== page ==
[pypy-dev] New speed.pypy.org version
tobami at googlemail.com
Fri Jun 25 19:08:23 CEST 2010
I am aware of the problem with calculating benchmark means, but let me
explain my point of view.
You are correct in that it would be preferable to have absolute times. Well,
you actually can, but see what it happens:
Absolute values would only work if we had carefully chosen benchmaks
runtimes to be very similar (for our cpython baseline). As it is, html5lib,
spitfire and spitfire_cstringio completely dominate the cummulative time.
And not because the interpreter is faster or slower but because the
benchmark was arbitrarily designed to run that long. Any improvement in the
long running benchmarks will carry much more weight than in the short
What is more useful is to have comparable slices of time so that the
improvements can be seen relatively over time. Normalizing does that i
think. It just says: we have 21 tasks which take 1 second to run each on
interpreter X (cpython in the default case). Then we see how other
executables compare to that. What would the geometric mean achieve here,
exactly, for the end user?
I am not really calculating any mean. You can see that I carefully avoided
to display any kind of total bar which would indeed incur in the problem you
mention. That a stacked chart implicitly displays a total is something you
can not avoid, and for that kind of chart I still think normalized results
is visually the best option.
Still, i would very much like to read the paper you cite, but you need a
login for it.
2010/6/25 Paolo Giarrusso <p.giarrusso at gmail.com>
> First, I want to restate the obvious, before pointing out what I think
> is a mistake: your work on this website is great and very useful!
> On Fri, Jun 25, 2010 at 13:08, Miquel Torres <tobami at googlemail.com>
> > - stacked bars
> Here you are summing up normalized times, which is more or less like
> taking their arithmetic average. And that doesn't work at all: in many
> cases you can "show" completely different results by normalizing
> relatively to another item. Even the simple question "who is faster?"
> can be answered in different ways
> So you should use the geometric mean, even if this is not so widely
> known. Or better, it is known by benchmarking experts, but it's
> difficult to become so.
> Please, have a look at the short paper:
> "How not to lie with statistics: the correct way to summarize benchmark
> I downloaded it from the ACM library, please tell me if you can't find it.
> > horizontal(
> > This is not meant to "demonstrate" that overall the jit is over two times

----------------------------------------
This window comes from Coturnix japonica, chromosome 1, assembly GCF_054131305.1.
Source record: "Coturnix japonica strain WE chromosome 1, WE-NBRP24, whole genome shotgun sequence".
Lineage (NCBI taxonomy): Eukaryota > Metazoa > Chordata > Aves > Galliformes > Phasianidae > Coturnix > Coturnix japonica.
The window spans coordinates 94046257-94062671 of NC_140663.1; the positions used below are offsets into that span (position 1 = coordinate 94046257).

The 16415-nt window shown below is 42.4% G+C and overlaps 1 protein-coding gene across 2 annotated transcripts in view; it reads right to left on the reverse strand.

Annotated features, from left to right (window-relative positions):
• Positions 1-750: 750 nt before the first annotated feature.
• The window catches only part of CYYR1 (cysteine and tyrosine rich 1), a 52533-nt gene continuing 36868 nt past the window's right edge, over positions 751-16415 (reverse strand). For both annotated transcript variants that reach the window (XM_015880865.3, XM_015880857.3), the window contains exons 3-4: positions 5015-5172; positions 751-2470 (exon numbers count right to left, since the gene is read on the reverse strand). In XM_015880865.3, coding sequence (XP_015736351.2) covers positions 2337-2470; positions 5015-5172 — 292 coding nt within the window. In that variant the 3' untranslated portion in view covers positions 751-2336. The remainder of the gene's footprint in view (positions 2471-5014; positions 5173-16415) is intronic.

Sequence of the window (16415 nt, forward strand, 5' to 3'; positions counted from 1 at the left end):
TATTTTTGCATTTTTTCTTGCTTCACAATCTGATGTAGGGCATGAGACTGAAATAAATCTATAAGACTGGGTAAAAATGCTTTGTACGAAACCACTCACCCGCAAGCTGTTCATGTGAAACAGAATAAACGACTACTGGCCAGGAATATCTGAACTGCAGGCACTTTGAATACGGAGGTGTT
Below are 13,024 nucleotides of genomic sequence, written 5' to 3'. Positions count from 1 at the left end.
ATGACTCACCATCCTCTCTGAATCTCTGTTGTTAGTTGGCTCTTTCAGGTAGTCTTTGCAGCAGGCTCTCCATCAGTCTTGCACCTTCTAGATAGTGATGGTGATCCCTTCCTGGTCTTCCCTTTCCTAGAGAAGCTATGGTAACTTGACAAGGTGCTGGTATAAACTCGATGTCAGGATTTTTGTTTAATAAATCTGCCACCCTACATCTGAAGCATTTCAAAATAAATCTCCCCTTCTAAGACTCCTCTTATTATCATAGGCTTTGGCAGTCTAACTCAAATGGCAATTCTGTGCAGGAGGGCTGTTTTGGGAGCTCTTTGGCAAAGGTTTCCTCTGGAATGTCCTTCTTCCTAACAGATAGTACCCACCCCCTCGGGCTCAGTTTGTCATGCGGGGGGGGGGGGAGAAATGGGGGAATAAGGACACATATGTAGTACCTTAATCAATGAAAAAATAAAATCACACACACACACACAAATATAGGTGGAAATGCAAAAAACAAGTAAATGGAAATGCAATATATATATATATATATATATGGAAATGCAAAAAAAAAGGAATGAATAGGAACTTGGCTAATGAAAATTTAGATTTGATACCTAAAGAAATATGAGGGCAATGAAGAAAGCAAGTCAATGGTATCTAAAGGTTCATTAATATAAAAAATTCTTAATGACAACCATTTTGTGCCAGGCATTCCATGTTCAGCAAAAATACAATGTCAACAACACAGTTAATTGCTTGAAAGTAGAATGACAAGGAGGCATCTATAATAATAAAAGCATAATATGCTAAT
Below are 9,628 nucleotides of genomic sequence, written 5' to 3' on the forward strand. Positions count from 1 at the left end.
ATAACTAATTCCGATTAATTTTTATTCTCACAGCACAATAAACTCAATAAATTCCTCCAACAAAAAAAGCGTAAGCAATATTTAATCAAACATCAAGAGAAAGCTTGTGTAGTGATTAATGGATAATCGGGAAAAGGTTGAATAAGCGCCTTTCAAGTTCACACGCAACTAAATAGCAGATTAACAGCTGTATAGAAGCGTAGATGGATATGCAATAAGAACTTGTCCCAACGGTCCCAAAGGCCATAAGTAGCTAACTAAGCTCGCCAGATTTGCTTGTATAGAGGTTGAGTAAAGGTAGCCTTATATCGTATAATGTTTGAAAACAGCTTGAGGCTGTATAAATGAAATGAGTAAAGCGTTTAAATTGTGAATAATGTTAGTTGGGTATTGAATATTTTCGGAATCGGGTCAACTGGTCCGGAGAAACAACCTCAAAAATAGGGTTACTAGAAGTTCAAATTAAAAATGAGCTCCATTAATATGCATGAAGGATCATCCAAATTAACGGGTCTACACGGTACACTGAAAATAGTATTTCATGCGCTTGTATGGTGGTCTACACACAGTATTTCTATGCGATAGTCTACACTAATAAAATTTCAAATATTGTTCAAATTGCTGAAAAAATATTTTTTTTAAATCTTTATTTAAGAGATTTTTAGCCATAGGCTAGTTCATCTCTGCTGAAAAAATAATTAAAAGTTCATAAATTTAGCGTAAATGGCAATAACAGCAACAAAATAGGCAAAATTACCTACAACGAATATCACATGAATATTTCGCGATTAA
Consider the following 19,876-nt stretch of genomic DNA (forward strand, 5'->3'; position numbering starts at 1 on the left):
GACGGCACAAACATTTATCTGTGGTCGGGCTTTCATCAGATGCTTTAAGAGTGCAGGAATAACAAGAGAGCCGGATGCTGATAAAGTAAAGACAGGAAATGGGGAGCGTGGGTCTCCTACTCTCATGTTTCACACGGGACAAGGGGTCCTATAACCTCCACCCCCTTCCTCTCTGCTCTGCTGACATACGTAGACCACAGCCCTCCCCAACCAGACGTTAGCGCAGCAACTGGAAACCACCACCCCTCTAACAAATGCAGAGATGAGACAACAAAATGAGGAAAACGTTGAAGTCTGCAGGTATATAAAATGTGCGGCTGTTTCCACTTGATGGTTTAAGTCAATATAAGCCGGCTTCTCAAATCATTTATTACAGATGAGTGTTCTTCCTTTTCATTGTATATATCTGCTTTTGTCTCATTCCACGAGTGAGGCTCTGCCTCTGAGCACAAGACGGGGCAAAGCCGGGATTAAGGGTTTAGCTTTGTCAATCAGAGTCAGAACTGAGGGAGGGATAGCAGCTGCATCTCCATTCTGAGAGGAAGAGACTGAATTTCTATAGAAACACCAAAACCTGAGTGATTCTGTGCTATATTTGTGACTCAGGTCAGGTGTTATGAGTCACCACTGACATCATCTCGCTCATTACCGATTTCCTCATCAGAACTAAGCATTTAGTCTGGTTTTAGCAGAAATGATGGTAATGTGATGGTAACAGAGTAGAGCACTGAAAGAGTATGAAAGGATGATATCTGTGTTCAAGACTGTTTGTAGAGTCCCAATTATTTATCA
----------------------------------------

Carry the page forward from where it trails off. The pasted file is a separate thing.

> > faster than cpython. It is just another way for a developer to picture
> > long a programme would take to complete if it were composed of 21 such
> > tasks.
> You are not summing up absolute times, so your claim is incorrect. And
> the error is significant, given the above paper.
> A sum of absolute times would provide what you claim.
> > You can see that cpython's (the normalization chosen) benchmarks all
> > take 1"relative" second.
> Here, for instance, I see that CPython and pypy-c take more or less
> the same time, which surprises me (since the PyPy interpreter was
> known to be slower than CPython). But given that the result is
> invalid, it may well be an artifact of your statistics.
> > pypy-c needs more or less the same time, some
> > "tasks" being slower and some faster. Psyco shows an interesting picture:
> > From meteor-contest downwards (fortuitously) , all benchmarks are
> > "compressed", which means they are speeded up by psyco quite a lot. But
> > further speed up wouldn't make overall time much shorter because the
> > group of benchmarks now takes most of the time to complete. pypy-c-jit is
> > more extreme case of this: If the jit accelerated all "fast" benchmarks
> to 0
> > seconds (infinitely fast), it would only get about twice as fast as now
> > because ai, slowspitfire, spambayes and twisted_tcp now need half the
> > execution time. An good demonstration of "you are only as fast as your
> > slowest part". Of course the aggregate of all benchmarks is not a real
> > but it is still fun.
> This could maybe be still true, at least in part, but you have to do
> this reasoning on absolute times.
> Best regards, and keep up the good work!
> Paolo Giarrusso - Ph.D. Student
-------------- next part --------------
An HTML attachment was scrubbed...
More information about the Pypy-dev